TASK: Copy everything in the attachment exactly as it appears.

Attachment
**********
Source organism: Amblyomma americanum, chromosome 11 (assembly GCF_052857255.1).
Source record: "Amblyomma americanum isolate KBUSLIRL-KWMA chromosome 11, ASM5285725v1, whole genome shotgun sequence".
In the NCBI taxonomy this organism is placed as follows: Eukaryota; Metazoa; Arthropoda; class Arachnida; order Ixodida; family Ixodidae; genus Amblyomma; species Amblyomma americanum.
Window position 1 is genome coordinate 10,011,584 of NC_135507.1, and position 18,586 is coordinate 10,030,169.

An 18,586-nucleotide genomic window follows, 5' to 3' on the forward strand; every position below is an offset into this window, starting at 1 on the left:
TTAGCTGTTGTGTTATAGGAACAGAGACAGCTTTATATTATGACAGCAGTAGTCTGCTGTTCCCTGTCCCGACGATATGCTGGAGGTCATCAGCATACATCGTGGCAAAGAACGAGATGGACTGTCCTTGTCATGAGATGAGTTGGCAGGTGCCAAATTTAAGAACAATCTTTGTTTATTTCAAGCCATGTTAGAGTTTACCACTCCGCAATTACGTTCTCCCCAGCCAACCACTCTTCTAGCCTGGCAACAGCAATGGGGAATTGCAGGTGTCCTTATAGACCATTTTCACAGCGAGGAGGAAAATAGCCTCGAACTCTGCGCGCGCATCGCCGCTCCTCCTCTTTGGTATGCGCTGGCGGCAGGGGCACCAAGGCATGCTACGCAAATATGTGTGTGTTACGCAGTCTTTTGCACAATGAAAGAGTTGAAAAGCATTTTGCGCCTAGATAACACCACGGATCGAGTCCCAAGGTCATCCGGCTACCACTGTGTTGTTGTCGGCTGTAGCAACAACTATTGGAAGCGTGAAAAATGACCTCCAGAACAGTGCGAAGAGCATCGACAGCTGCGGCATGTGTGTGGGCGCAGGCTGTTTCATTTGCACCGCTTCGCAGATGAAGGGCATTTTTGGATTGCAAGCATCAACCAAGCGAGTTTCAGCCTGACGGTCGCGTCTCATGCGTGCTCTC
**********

Source organism: Amblyomma americanum, chromosome 11 (assembly GCF_052857255.1).
Source record: "Amblyomma americanum isolate KBUSLIRL-KWMA chromosome 11, ASM5285725v1, whole genome shotgun sequence".
In the NCBI taxonomy this organism is placed as follows: Eukaryota; Metazoa; Arthropoda; class Arachnida; order Ixodida; family Ixodidae; genus Amblyomma; species Amblyomma americanum.
Window position 1 is genome coordinate 10,011,584 of NC_135507.1, and position 18,586 is coordinate 10,030,169.

An 18,586-nucleotide genomic window follows, 5' to 3' on the forward strand; every position below is an offset into this window, starting at 1 on the left:
TTAGCTGTTGTGTTATAGGAACAGAGACAGCTTTATATTATGACAGCAGTAGTCTGCTGTTCCCTGTCCCGACGATATGCTGGAGGTCATCAGCATACATCGTGGCAAAGAACGAGATGGACTGTCCTTGTCATGAGATGAGTTGGCAGGTGCCAAATTTAAGAACAATCTTTGTTTATTTCAAGCCATGTTAGAGTTTACCACTCCGCAATTACGTTCTCCCCAGCCAACCACTCTTCTAGCCTGGCAACAGCAATGGGGAATTGCAGGTGTCCTTATAGACCATTTTCACAGCGAGGAGGAAAATAGCCTCGAACTCTGCGCGCGCATCGCCGCTCCTCCTCTTTGGTATGCGCTGGCGGCAGGGGCACCAAGGCATGCTACGCAAATATGTGTGTGTTACGCAGTCTTTTGCACAATGAAAGAGTTGAAAAGCATTTTGCGCCTAGATAACACCACGGATCGAGTCCCAAGGTCATCCGGCTACCACTGTGTTGTTGTCGGCTGTAGCAACAACTATTGGAAGCGTGAAAAATGACCTCCAGAACAGTGCGAAGAGCATCGACAGCTGCGGCATGTGTGTGGGCGCAGGCTGTTTCATTTGCACCGCTTCGCAGATGAAGGGCATTTTTGGATTGCAAGCATCAACCAAGCGAGTTTCAGCCTGACGGTCGCGTCTCATGCGTGCTCTC